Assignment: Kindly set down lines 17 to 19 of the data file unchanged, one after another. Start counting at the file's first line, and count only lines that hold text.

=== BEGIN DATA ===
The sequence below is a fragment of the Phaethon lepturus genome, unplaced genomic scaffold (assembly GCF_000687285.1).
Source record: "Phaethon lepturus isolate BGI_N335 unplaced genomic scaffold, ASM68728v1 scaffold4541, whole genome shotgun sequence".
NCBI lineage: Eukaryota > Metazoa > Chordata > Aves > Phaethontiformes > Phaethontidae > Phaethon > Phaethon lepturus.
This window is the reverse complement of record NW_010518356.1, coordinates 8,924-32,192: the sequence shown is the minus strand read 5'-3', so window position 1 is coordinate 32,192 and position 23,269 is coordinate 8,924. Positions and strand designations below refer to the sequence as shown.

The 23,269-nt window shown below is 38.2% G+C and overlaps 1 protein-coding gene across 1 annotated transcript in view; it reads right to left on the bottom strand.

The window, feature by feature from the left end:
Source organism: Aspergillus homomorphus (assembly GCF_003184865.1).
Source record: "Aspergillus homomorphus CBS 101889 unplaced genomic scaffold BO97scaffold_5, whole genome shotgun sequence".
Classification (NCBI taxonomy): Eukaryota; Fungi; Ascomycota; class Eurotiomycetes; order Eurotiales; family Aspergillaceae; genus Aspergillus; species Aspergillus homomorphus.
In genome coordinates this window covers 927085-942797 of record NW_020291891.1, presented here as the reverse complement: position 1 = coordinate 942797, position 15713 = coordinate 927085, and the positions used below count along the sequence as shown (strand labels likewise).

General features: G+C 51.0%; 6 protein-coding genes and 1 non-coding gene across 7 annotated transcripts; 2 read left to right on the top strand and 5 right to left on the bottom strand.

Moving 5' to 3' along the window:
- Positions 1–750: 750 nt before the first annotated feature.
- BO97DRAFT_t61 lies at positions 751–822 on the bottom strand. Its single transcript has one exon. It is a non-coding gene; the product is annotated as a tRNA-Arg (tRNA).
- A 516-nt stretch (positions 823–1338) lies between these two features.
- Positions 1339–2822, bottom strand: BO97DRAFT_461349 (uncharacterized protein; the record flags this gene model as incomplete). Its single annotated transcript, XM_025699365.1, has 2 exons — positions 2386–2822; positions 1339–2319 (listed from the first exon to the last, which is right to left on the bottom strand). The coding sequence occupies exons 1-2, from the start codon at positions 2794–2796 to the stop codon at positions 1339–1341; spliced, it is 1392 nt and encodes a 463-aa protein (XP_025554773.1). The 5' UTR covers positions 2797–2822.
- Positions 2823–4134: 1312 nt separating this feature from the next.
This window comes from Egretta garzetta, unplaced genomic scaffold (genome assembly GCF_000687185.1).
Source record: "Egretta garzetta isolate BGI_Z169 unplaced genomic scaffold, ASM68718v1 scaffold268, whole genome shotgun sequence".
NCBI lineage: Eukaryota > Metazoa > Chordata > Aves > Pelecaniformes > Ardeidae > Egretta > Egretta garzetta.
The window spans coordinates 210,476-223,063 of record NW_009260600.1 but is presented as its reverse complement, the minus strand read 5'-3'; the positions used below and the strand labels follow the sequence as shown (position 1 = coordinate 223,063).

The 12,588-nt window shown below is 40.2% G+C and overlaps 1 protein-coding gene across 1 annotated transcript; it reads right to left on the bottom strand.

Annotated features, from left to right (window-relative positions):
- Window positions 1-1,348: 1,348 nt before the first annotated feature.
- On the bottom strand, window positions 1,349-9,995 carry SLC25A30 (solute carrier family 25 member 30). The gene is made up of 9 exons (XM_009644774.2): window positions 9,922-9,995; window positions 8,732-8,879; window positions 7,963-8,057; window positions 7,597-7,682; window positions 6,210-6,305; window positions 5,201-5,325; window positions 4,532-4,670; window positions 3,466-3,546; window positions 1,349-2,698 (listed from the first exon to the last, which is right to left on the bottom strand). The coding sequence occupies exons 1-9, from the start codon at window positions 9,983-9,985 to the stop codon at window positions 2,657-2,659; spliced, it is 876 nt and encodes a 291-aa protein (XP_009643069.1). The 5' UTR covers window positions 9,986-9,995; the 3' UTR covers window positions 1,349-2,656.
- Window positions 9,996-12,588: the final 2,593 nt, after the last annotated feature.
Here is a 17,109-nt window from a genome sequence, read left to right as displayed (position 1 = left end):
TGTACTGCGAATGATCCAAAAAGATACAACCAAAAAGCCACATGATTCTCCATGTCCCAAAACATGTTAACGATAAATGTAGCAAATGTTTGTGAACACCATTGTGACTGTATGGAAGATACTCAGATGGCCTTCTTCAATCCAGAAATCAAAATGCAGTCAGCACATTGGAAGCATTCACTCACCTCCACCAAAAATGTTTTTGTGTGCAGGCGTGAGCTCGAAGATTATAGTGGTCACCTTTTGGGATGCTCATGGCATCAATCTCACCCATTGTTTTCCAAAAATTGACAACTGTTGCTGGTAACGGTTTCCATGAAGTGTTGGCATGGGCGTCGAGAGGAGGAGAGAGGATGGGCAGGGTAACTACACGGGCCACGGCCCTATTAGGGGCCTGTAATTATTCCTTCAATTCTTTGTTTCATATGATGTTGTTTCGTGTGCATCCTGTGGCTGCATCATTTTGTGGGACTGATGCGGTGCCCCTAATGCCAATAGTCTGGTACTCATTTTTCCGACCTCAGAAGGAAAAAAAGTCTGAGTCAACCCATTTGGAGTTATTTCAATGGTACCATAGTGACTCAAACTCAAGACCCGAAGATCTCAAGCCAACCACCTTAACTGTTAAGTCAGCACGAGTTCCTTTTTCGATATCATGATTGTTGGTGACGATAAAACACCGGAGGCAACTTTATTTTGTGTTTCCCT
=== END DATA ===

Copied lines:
- Positions 2823–4134: 1312 nt separating this feature from the next.
This window comes from Egretta garzetta, unplaced genomic scaffold (genome assembly GCF_000687185.1).
Source record: "Egretta garzetta isolate BGI_Z169 unplaced genomic scaffold, ASM68718v1 scaffold268, whole genome shotgun sequence".